Insurance is a necessary evil for any business owner, but it’s not always easy to obtain when your business is cannabis. Insurers have claimed that cannabis companies are at higher risk for theft and organized crime because they keep piles of cash and pot on hand. Some states already require weed businesses to carry insurance (California and Massachusetts) and experts believe that if the practice was more widespread, insurance companies could collect billions in premiums off cannabis. Despite high earning potentials, most insurers are still not willing to chance it.  

According to Luke Ewing from Cannabis Compliance Company Simplifya, “Insurers like risk when you bear it. They like when they can quantify the odds of having to pay you money, so that they can price their coverage accordingly. But when the risk is on them, it’s another story.”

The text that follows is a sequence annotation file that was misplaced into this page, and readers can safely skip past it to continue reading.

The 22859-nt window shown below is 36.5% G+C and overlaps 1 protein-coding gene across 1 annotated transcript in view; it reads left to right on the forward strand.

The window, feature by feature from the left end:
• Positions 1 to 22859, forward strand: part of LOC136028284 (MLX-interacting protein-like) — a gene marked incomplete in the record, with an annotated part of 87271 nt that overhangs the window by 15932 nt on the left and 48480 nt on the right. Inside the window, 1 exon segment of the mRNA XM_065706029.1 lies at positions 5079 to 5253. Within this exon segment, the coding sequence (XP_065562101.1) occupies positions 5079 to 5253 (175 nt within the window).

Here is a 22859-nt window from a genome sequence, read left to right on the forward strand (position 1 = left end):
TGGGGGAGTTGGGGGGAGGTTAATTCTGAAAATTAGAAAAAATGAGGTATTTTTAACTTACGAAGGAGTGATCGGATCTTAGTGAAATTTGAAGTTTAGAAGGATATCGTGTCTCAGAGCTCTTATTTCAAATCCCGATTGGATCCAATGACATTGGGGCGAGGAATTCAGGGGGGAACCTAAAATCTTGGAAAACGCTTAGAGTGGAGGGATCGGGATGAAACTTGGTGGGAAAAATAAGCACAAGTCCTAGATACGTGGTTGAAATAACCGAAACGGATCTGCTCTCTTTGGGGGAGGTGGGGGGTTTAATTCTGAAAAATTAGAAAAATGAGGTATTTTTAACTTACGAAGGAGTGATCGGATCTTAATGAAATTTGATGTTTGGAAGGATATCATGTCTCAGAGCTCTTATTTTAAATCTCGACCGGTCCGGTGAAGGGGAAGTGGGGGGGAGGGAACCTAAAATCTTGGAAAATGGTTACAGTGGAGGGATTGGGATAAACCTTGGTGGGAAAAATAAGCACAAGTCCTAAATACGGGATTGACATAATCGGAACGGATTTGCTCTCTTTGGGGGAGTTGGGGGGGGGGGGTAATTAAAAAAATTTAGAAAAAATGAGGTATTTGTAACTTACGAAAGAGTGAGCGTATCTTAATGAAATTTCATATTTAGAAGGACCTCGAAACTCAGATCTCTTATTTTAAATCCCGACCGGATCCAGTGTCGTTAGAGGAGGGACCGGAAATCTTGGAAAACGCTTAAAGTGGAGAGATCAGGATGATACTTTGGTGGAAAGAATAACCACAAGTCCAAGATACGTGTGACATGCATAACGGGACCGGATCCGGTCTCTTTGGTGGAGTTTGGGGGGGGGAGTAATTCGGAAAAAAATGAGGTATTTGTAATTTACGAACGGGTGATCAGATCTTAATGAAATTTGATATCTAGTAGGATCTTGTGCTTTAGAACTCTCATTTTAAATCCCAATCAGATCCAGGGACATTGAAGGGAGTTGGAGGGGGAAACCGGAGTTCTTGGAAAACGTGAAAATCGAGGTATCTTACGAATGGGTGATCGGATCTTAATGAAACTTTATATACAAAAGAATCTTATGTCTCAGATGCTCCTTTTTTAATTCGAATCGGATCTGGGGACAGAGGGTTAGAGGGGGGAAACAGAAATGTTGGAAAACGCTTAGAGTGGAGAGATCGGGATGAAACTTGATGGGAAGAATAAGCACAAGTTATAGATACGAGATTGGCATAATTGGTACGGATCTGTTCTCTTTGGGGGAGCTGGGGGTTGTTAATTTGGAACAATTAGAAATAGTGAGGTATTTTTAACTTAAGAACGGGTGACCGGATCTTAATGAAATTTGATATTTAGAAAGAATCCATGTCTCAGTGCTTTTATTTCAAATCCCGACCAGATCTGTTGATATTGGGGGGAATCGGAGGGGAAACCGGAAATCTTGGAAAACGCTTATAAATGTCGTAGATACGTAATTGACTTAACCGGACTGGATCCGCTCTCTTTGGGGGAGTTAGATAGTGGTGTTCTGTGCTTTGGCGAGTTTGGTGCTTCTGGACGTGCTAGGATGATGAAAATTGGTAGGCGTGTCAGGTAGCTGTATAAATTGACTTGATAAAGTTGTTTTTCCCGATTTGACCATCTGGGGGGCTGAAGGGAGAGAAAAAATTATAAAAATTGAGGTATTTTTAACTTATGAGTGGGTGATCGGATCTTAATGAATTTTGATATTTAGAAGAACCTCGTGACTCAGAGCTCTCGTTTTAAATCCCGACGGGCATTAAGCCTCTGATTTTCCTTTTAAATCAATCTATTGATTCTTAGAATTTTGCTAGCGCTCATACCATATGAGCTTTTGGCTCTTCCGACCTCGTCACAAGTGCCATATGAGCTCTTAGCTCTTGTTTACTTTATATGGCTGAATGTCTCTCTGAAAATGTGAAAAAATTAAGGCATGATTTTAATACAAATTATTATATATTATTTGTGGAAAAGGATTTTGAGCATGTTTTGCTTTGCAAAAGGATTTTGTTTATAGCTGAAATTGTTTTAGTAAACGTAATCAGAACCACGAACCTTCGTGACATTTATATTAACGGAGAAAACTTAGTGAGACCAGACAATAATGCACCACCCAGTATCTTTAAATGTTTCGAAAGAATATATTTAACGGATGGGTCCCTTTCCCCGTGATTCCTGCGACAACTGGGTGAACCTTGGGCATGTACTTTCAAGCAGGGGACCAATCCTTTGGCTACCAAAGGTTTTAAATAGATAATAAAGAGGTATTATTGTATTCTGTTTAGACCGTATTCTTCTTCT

“The legal uncertainty, while a problem for anyone dealing with the cannabis industry, is especially concerning for insurers because it hits at the heart of what they do,” Ewing added. “Insurance is priced according to the risk it covers, but with cannabis law, the rules, and consequently the liability risks, change literally every day.” 

Insurance will cover your butt if there is a fire, any type of damage to your store, natural disaster, theft, vandalism and destruction, and many other issues that could completely ruin a person financially. Plus, with successful dispensaries there will be a high level of foot traffic and you’ll want to protect yourself from liability claims. Of the few companies that actually are willing to provide coverage to the cannabis industry, a general requirement is that the business have a comprehensive security plan in place, and that always includes some type of video surveillance.